Tom Hardy: The 21st Century’s Best Actor

Tom Hardy was born in London, England on Sep 15, 1977 to an artist and a writer. He began his acting career in 2001 with bits part in the final two episodes of HBO’s Band of Brothers (2001) and Black Hawk Down (2001). But soon after he had a major part as the villainous Picard clone Shizon in Star Trek: Nemesis (2002),. His next project took him to 14th century England for a supporting role in The Reckoning. For the next five years he also found work on the London stage, eventually founding an underground theater company and directing a work written by his father. Alternating between Hollywood and London, Tom was cast in another World War II drama, the BBC’s Colditz (2005), co-starring Homeland’s Damian Lewis.

2006 saw Tom Hardy in two costumers, in England he was Earl of Leicester in a mini-series of The Virgin Queen, but he once again faded into the background in Sophia Coppola’s rather contemporary telling of Marie Antoinette. Next up was a shot at British comedy in one of the Scenes of a Sexual Nature. His first big success on the telly was the lead role in Stuart: A Life Backward (2007), playing a homeless alcoholic with muscular dystrophy. This time his co-star was Benedict Cummerbatch. Another period piece followed, a very handsome BBC mini-series of Oliver Twist, with Hardy well cast as bad guy Bill Sikes, again opposite Sophie Okonedo, with whom he previously had a scene of a sexual nature.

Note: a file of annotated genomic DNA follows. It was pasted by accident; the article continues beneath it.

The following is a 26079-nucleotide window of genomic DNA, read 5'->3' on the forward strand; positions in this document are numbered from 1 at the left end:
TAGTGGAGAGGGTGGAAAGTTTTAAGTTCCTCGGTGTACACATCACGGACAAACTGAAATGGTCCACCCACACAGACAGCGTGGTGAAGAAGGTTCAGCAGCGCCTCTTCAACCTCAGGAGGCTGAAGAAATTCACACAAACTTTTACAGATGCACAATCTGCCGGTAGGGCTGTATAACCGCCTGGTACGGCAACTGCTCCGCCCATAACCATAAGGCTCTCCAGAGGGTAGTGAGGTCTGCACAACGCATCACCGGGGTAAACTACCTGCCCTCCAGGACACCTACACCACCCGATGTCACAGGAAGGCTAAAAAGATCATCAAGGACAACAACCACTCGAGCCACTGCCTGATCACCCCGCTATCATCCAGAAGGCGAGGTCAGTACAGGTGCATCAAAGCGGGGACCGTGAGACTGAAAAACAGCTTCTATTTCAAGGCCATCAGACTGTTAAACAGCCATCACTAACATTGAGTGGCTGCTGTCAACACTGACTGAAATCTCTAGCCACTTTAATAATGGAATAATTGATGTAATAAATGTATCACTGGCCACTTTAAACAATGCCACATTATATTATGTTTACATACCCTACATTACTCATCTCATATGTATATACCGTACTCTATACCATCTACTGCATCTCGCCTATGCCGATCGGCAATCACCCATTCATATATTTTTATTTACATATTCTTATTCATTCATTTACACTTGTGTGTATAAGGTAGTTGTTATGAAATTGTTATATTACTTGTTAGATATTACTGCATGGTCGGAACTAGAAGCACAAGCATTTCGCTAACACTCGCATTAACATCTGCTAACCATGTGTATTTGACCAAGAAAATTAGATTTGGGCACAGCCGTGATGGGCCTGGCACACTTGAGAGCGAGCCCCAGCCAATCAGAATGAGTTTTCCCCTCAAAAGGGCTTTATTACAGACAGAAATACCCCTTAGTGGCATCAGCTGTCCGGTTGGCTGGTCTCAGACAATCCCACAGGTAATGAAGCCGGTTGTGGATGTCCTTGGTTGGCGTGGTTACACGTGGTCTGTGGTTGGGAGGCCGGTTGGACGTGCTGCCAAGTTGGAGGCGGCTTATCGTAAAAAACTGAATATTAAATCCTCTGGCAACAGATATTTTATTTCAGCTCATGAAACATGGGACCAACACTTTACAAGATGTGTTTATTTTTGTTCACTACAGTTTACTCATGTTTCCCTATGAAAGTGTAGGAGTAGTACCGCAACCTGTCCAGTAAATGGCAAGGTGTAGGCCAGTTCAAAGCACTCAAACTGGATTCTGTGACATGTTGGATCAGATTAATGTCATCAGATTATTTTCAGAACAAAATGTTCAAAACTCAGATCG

Warrior

Rocknrolla in 2008 gave Tom a supporting role as gay Handsome Bob among a crew of London lowlifes.  It  was followed by another career highlight as Bronson, all cock and balls testosterone as Michael Peterson, the man who robbed a post office, eventually leading to 30 years in solitary confinement that evolved into his alter ego, Bronson.  Still in England in 2009 Hardy went back to the classics as the brooding Heathcliffe in a tv adaptation of Wuthering Heights, eventually marrying his co-star Charlotte Riley on July 4, 2014.

With a knack for choosing intriguing projects, Hardy began to distinguish himself in Hollywood with Christopher Nolan’s Inception (2010) opposite one of his main competitors as actor of the century, Leonardo DiCaprio.  Working with his acting idol Gary Oldman was his reason for choosing a small but important role in Tinker Tailor Soldier Spy (2011). Then Hardy displayed skills as a Pittsburgh ex-marine competing against his younger brother for a huge prize in Mixed Martial Arts in Warrior (2011), believable in the action scenes with his cinematic brother, Australian Joel Edgerton and the dramatic scenes with this father, Nick Nolte. Demonstrating he does not have the Midas touch, a lame Hollywood comedy followed, This Means War (2012).

Returning to darker characters, 2012 also saw the release of Lawless and The Dark Knight Rises.  Tom Hardy fits well in Australian Nick Cave’s story of Depression era bootleggers in Franklin County, Virginia. Just a month later saw the American premiere of The Dark Knight Rises where Tom is working again with Christopher Nolan, but here he is unrecognizable as one of Hollywood’s great villains, Bane.